The show is also tackling the prejudices people have when it comes to how they see a person with dementia. Tracy’s use of the words ‘loony’ and ‘institution’ show that the show understands that many people still don’t understand what its like for carers and sufferers of Alzheimer’s and dementia. They seem to have it right in the way some people might behave towards a person with dementia.

Please let us know what you think and how well you feel the show is doing with portraying a true likeness to Alzheimer’s

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  • vicky

    Soap operas may well give a realistic portrayal of later stage dementia, but what concerns me is that they tend to skip the earlier stages altogether (such as with Mike Baldwin a few years ago) and go straight to the most harrowing and difficult stage. It gives people the impression that your life instantly falls apart the second you get a dementia diagnosis, whereas the reality is you can still live well with dementia for a good few years if you have the right support.

  • Mark L

    This storyline is terrible. I dislike the introduction of the storyline in relation to a love triangle. It would have been better had Eileen’s mother been introduced (Say after a fall at home) and over 6 months, it had become apparent that there was more wrong than a simple fall.

    The characters could come to terms with, and experience medical prationers, in real time. Rather than this rather seedy plot line.

    On Monday 03 April (20:30), the characters visited a care home. The care home lady told Paul (The husband of the person with Dementia) that he’d be “haunted by the person his wife used to be”. What? What an awful expression full of negative conitations.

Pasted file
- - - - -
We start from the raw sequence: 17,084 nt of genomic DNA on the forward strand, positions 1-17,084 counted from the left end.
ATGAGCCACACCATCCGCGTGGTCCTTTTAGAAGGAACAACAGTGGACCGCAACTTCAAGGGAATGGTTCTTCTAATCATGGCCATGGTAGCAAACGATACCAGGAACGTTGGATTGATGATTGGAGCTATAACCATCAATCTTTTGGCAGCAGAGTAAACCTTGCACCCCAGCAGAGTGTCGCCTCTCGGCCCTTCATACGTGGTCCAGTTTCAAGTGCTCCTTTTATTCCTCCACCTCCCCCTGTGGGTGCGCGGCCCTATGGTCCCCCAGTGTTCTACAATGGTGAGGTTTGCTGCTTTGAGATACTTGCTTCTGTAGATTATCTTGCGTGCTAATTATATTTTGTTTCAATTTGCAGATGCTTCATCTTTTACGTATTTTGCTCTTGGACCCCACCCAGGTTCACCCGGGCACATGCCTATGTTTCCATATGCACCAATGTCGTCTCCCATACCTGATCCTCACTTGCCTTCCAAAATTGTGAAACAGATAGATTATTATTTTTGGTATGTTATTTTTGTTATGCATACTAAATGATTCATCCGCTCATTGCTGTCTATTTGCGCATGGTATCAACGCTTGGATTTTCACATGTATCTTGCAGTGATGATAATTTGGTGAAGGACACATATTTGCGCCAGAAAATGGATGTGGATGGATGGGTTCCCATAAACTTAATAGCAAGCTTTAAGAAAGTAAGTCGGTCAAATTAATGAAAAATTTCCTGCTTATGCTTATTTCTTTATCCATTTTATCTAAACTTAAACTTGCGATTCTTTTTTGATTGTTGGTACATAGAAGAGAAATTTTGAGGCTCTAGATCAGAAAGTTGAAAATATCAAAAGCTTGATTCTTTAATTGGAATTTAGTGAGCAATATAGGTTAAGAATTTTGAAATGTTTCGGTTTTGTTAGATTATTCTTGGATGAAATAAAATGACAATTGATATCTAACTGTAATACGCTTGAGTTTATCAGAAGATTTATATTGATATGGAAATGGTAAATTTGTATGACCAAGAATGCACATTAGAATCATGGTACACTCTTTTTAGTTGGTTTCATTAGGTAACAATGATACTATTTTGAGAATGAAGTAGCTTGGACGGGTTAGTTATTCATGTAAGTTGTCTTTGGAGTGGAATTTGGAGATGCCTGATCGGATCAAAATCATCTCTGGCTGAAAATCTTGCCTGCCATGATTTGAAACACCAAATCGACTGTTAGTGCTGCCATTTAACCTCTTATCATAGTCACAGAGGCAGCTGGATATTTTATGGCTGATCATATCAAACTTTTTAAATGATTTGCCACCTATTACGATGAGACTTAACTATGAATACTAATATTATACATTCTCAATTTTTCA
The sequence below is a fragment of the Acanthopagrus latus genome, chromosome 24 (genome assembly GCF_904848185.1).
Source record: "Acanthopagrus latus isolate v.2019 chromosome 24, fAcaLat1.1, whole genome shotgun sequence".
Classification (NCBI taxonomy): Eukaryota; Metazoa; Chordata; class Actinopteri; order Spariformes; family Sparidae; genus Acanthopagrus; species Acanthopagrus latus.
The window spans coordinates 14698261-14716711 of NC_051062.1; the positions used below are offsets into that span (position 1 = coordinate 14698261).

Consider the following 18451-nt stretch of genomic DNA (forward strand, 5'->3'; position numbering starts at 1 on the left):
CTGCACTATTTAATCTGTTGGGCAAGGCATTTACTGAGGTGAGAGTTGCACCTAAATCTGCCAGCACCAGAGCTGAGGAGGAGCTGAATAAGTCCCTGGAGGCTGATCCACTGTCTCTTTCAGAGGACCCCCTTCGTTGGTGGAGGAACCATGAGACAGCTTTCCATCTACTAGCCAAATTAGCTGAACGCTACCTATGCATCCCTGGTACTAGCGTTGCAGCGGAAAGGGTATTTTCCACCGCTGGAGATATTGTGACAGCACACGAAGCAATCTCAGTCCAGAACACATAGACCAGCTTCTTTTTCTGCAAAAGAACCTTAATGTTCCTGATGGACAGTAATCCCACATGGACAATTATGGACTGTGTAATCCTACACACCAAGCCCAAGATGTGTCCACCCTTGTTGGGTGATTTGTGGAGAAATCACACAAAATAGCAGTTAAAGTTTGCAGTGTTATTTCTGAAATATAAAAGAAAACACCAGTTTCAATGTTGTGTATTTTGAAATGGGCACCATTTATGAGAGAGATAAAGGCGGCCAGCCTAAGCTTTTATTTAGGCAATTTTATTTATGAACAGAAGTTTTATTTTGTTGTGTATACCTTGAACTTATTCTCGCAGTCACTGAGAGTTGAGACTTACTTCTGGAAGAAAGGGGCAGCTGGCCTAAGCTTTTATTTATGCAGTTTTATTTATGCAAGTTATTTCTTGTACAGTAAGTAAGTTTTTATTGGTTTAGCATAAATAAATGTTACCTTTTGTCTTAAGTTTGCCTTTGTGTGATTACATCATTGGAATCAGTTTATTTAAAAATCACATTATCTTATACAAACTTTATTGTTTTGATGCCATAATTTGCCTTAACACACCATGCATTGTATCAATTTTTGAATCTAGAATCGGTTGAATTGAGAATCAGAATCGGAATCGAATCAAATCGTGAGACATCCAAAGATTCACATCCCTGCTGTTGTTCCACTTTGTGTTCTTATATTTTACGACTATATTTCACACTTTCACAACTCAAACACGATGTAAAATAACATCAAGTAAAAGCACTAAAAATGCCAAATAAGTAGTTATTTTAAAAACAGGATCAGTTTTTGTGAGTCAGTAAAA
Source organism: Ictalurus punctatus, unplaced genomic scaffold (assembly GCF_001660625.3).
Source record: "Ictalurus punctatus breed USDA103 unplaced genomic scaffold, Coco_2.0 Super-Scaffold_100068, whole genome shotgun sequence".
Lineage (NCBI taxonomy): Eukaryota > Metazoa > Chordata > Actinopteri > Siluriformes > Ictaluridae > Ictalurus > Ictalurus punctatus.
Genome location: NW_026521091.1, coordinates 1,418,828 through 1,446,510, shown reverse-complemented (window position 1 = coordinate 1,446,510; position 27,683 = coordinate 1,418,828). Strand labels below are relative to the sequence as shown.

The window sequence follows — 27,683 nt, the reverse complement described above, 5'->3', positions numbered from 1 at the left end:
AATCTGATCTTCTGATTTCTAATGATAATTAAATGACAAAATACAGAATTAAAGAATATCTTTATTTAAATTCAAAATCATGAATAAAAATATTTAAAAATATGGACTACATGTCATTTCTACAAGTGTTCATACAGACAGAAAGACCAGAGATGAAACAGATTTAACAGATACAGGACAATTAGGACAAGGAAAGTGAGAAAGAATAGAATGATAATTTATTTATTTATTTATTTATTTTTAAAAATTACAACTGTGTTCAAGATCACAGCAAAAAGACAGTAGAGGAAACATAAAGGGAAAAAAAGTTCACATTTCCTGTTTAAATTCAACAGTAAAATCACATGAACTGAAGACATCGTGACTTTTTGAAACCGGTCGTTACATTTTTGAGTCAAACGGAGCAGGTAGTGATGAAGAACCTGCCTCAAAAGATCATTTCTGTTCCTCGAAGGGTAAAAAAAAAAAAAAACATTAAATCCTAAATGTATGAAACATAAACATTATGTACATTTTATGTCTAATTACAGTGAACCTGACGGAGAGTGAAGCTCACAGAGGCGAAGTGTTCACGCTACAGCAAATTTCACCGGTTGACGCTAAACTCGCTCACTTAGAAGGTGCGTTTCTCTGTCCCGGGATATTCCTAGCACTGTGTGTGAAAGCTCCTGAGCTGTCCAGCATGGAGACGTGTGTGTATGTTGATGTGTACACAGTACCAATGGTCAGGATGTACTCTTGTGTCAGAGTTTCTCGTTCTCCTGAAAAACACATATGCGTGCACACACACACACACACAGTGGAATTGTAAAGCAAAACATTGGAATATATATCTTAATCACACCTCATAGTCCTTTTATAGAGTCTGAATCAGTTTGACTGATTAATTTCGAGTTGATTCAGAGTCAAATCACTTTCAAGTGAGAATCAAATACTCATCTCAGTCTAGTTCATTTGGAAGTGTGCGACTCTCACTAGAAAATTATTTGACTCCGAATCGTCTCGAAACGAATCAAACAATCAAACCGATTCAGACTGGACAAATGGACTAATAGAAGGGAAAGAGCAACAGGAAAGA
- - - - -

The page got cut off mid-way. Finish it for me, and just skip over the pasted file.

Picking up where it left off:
A classic case of Generic Dementia.

  • Glenda Young

    I’m editor of a Coronation Street fan website and also am living with a family member with Alzheimer’s Disease. I think Corrie has got the story spot on with the symptoms and reactions from family members. But one thing that’s very different in my case is that the family member can go to day care, it doesn’t have to be “all or nothing” residential care and I think Corrie could have explored care and involvement of Social Services much more than they have done. Otherwise, it’s been a true and very sad portrayal of a devestating disease.

    • I agree with your comment about the fact that the writers are are not really exploring all the available channels for support and care that are available for Leslie.
      They do seem to have jumped, as you say, to an ‘all or nothing’ when it comes to care. It’s a shame, the script doesn’t recognize all the brilliant organizations that give great support to people with dementia that the show could have given credit to. They just skip through to a care home being the right way to treat Leslie’s condition.
      I assume it’s due to the time constraints of the show.
      Thanks for pointing that fact out

  • Monique ONeill

    We have to remember this is a tv show and on top of that a soap. It is suppose to be overly dramatic and perhaps ‘unreal’ in its portrayal of real life.